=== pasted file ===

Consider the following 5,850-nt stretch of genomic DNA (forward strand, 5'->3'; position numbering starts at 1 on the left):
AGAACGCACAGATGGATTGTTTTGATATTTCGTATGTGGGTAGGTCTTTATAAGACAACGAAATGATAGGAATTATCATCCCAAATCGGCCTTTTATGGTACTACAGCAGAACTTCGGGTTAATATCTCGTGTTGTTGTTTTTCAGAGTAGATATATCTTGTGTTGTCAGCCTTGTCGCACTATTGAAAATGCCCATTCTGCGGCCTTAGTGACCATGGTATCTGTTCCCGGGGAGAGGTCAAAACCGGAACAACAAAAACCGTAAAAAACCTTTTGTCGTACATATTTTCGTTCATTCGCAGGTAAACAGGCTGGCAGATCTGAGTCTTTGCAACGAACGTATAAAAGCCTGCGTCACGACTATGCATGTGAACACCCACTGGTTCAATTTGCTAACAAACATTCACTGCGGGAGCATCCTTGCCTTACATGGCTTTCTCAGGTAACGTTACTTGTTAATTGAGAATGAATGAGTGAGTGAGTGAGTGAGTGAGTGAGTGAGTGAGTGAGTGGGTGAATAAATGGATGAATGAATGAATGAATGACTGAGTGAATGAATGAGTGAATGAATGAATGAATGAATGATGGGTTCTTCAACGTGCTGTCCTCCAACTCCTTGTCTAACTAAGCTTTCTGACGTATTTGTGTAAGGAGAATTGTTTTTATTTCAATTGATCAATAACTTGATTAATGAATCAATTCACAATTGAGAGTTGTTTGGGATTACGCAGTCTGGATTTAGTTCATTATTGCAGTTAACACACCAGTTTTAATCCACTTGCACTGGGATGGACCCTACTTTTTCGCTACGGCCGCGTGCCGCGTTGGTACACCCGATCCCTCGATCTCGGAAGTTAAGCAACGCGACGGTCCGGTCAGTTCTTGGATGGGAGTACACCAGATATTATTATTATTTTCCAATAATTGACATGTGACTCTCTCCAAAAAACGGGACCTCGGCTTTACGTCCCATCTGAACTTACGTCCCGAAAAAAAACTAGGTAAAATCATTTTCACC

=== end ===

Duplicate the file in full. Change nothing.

Consider the following 5,850-nt stretch of genomic DNA (forward strand, 5'->3'; position numbering starts at 1 on the left):
AGAACGCACAGATGGATTGTTTTGATATTTCGTATGTGGGTAGGTCTTTATAAGACAACGAAATGATAGGAATTATCATCCCAAATCGGCCTTTTATGGTACTACAGCAGAACTTCGGGTTAATATCTCGTGTTGTTGTTTTTCAGAGTAGATATATCTTGTGTTGTCAGCCTTGTCGCACTATTGAAAATGCCCATTCTGCGGCCTTAGTGACCATGGTATCTGTTCCCGGGGAGAGGTCAAAACCGGAACAACAAAAACCGTAAAAAACCTTTTGTCGTACATATTTTCGTTCATTCGCAGGTAAACAGGCTGGCAGATCTGAGTCTTTGCAACGAACGTATAAAAGCCTGCGTCACGACTATGCATGTGAACACCCACTGGTTCAATTTGCTAACAAACATTCACTGCGGGAGCATCCTTGCCTTACATGGCTTTCTCAGGTAACGTTACTTGTTAATTGAGAATGAATGAGTGAGTGAGTGAGTGAGTGAGTGAGTGAGTGAGTGAGTGGGTGAATAAATGGATGAATGAATGAATGAATGACTGAGTGAATGAATGAGTGAATGAATGAATGAATGAATGATGGGTTCTTCAACGTGCTGTCCTCCAACTCCTTGTCTAACTAAGCTTTCTGACGTATTTGTGTAAGGAGAATTGTTTTTATTTCAATTGATCAATAACTTGATTAATGAATCAATTCACAATTGAGAGTTGTTTGGGATTACGCAGTCTGGATTTAGTTCATTATTGCAGTTAACACACCAGTTTTAATCCACTTGCACTGGGATGGACCCTACTTTTTCGCTACGGCCGCGTGCCGCGTTGGTACACCCGATCCCTCGATCTCGGAAGTTAAGCAACGCGACGGTCCGGTCAGTTCTTGGATGGGAGTACACCAGATATTATTATTATTTTCCAATAATTGACATGTGACTCTCTCCAAAAAACGGGACCTCGGCTTTACGTCCCATCTGAACTTACGTCCCGAAAAAAAACTAGGTAAAATCATTTTCACC